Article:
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Aethellis: Northumbria

Classy, 80s-tinged offerings in search of an identity.

Aethellis’ eponymous 2008 debut album was a barely disguised solo project from Maryland keyboard player, guitarist and composer Ellsworth Hall. With Northumbria Hall has ostensibly surrounded himself with a ‘proper’ band, although much of this still sounds suspiciously programmed rather than played.

On many levels this is a mixed album. The title and packaging might suggest something distinctly old school, with a host of folk and faux-medieval references, but the reality, the musical content, is very different. We’re treated to an assortment of pieces: some sound like they might have been originally destined for some 80s action/comedy film (The Awakening and Exchequer Prague could well be Harold Faltermeyer on a prog bender). Others could have been penned by any number of keyboard players striking out on a solo career. And then there are moments like Dire Need, which wouldn’t seem out of place on an Asia album, right down to the Wetton-alike vocal. Ellsworth’s undoubted talent is clear from tracks like The Peace Path, with its bouncy and sunny jazz/funk-meets-Yes vibe, and Sounds Good, which could sit next to any of Brand X’s more commercially-minded offerings. For all that, an unfortunate lack of cohesive identity across Northumbria tends to obscure its many attractions.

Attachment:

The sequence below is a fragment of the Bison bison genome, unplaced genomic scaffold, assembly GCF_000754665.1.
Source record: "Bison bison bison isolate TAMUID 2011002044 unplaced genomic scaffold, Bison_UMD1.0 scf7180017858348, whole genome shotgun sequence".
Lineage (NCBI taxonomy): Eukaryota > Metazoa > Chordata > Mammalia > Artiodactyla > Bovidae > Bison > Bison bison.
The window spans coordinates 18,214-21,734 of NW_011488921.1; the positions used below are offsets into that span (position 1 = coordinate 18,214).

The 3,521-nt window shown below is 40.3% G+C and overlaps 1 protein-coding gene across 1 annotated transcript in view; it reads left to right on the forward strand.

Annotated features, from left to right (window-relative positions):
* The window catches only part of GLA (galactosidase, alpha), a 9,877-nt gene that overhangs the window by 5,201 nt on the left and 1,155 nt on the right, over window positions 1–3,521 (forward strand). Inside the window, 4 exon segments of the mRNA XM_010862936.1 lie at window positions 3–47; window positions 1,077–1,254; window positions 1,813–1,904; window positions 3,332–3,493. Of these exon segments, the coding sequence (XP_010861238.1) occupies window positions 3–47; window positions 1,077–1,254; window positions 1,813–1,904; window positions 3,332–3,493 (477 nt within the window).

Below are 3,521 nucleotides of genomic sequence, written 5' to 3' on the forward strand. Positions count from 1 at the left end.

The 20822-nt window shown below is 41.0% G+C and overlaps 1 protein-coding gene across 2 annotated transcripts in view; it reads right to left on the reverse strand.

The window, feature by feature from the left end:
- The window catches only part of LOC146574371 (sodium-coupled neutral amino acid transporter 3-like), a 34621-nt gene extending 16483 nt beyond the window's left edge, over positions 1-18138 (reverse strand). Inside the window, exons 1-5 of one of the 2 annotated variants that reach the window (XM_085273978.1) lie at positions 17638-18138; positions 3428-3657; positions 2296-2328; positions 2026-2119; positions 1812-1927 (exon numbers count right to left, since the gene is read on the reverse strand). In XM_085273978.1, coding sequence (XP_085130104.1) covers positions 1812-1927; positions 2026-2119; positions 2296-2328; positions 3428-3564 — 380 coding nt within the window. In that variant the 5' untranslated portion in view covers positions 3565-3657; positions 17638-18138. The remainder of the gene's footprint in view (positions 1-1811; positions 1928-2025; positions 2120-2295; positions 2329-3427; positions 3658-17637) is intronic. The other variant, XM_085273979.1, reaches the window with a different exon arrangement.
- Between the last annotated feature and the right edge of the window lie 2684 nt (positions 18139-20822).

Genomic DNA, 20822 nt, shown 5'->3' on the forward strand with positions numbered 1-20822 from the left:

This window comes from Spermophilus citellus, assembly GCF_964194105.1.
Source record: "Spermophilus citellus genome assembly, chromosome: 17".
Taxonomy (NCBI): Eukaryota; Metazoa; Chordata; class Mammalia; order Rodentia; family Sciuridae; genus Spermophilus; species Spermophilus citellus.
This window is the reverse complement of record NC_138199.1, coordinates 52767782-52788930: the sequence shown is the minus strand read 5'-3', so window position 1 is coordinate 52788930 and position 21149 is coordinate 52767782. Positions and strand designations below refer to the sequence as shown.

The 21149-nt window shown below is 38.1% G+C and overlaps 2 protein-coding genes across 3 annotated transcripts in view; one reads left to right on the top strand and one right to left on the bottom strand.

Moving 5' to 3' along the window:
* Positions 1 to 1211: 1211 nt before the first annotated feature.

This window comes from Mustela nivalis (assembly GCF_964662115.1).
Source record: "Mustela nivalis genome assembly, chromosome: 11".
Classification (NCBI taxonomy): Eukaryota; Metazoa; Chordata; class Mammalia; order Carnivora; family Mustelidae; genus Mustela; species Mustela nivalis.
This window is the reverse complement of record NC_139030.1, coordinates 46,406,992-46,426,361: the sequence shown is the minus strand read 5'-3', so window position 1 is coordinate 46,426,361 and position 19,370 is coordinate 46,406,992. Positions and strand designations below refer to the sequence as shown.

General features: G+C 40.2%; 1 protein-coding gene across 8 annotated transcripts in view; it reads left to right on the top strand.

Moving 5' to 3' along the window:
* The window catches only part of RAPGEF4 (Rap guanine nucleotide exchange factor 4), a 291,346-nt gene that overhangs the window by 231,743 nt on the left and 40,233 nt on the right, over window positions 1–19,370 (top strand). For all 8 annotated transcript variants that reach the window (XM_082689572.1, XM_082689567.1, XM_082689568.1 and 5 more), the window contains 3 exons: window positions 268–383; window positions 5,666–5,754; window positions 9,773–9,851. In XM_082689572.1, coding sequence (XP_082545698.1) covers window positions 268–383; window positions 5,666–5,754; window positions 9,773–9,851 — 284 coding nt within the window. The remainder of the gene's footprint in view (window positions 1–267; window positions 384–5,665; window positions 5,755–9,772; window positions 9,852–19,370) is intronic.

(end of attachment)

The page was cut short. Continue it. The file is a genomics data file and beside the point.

Via Melodic Revolution